EPF or NPS: which one is a better retirement saving option for the people in their early 20s?
Employees' Provident Fund vs National Pension System
What is Retirement Planning?
Retirement planning is the process of planning and managing your short and long-term finances to help achieve your financial dreams both during your working years and retired life. It involves analyzing your financial objectives, current financial position, and expected future cash flow to develop a comprehensive retirement roadmap.
One should start planning for retirement from the first cheque itself. If you start contributing early for this purpose you can build sizable amount in your retirement kitty. I am happy to now that you are thinking of Retirement planning in your 20s. As you are planning early you have a lot of time by your side. You will get a huge benefit of compounding effect which will help you to multifold your retirement kitty.
There are many products which can be used as retirement products but EPF,PPF and NPS are the most popular as Debt category products.EPS is available for only salaried persons whereas NPS and PPF can be opened by all. So SALARIED person can have all three in his kitty for retirement planning.
Let us study EPF and NPS in details.
EPF: Employees' Provident Fund came into existence with the Employee Provident Fund Ordinance on the 15th Nov 1951. It was replaced by Employee Provident Fund Act 1952. Employee Provident Fund (EPF) acts as a saving tool for the employees. The employee and the employer contribute an equal amount towards savings that can be availed upon retirement or after switching jobs.
NPS is a relatively new product. It was launched on 1st January 2004. National Pension System (NPS) is a pension cum investment scheme launched by Government of India to provide old age security to Citizens of India. It brings an attractive long term saving avenue to effectively plan your retirement through a safe and regulated market-based return. The Scheme is regulated by Pension Fund Regulatory and Development Authority (PFRDA).
- EPF: An employee has to contribute 12 percent of basic wages towards EPF. A matching contribution is made by the employer.
- NPS: NPS is a voluntary defined-contribution scheme (only for non-government employees) under which an employee has to contribute 10 percent of the salary plus dearness allowance as a mandatory monthly contribution and a matching contribution can be made by the employer. You can open an NPS account on your own also.
- EPF: The Employees Provident Fund Organisation (EPFO) has recently raised the interest rate on Employees Provident Fund (EPF) to 8.65 percent for the financial year 2018-2019 from 8.55 percent for the year 2017-2018.
- NPS: NPS is a market-linked product, where the performance of your portfolio will depend on the fund you choose and performance of equity and debt markets. There are eight fund managers to choose from. It will also depend on allocation to different asset classes such as debt, equity, and corporate bonds.
- EPF: Returns from EPF are guaranteed and backed by the government. So, there is no question of loss of capital.
- NPS: NPS returns are market-linked and nothing is guaranteed. Therefore, over short-term, NPS may face some loss of capital if equity markets are not doing well but over long-term the chances of equity delivering losses are low. Also, the debt portfolio investment in case of NPS is subject to the interest rate risk and credit risk.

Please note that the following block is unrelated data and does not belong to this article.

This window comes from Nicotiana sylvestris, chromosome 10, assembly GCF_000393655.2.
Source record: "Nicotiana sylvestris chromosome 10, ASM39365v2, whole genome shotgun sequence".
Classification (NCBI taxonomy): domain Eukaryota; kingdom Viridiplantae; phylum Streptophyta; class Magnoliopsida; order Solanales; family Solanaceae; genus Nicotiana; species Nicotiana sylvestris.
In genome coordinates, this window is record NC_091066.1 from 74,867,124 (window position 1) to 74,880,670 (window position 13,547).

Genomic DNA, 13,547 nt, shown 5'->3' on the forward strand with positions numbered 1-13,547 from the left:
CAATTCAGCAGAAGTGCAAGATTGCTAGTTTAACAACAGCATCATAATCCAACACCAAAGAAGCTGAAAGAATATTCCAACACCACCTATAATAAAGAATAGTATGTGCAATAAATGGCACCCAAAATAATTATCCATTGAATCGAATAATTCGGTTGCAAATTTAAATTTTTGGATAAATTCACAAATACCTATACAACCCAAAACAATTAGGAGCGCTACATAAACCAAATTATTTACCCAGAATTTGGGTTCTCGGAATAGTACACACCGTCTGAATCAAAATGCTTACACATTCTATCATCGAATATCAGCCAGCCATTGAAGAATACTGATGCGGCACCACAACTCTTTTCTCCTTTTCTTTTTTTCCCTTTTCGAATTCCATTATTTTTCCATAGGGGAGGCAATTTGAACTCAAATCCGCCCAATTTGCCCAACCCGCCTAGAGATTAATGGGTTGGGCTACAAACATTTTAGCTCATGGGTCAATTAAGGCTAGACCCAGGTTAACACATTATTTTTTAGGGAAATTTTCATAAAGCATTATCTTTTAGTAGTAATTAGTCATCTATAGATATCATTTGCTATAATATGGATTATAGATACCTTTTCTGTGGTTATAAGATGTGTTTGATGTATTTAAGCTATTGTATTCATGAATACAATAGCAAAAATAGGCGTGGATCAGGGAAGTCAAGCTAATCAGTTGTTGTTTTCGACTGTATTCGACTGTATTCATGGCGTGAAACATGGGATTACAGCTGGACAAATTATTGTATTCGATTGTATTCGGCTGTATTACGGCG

- Asset Allocation:
- EPF: EPFO mainly invests in debt securities and has started taking exposure in equities, which has been raised to 15 percent recently.
- NPS: Under NPS, the subscriber has an option to go up to 75 percent in equity until 50 years of age, under NPS, the subscriber has the option to choose the fund manager as well as the allocation they want in different asset classes --equity, corporate debt, government securities, and alternative assets (within the prescribed limits).
- EPF: EPF falls under the exempt, exempt and exempt (EEE) category that is the investments made up to Rs 1.50 lakh under Section 80C, the interest accrued and the accumulation on withdrawal are all tax-free.
- NPS: NPS has recently received the much-awaited EEE tax status, thus bringing it at par with EPF. Now, if you invest in NPS, the investments up to Rs 1.5 lakh under section 80C and Rs 50,000 under Sec 80CCD (1B) are tax exempt. An employee can also claim a tax deduction on the employer's contribution up to 10 percent of the basic salary plus dearness allowances. There is no upper limit on the amount of deduction. The government has also made NPS withdrawal after retiring completely non-taxable. Earlier, out of the 60% withdrawal allowed, only 40% was tax-free.
So which one is better EPF o NPS?
EPF and NPS are both good options. EPF offers guaranteed returns and is a debt-heavy investment, while NPS is a low-cost product, which gives the flexibility to have a higher allocation to equity for building a retirement corpus.
For most of the salaried people, not investing or opting out of EPF is not possible as it is part of the salary. If you want to invest in NPS you can open an account on your own through point-of-presence (PoP).
Basis the risk profile, you can decide on the allocation between NPS and EPF.
If one should invest in EPF or NPS, it differs from client to client based on their age and the years left for retirement. If a client is aged below 40 years and has many years before retirement, higher exposure to equity in NPS vs EPF makes more sense considering a higher exposure to equity could help accumulate a larger corpus by retirement.
However, if you are above 40 years, you might want to divide between NPS and EPF. If you are close to retirement then the higher allocation to EPF helps given assured returns of EPF.
So have both in your kitty to accumulate maximum wealth for Retirement.
SEBI Registered Investment Advisor and Fee only Financial Planner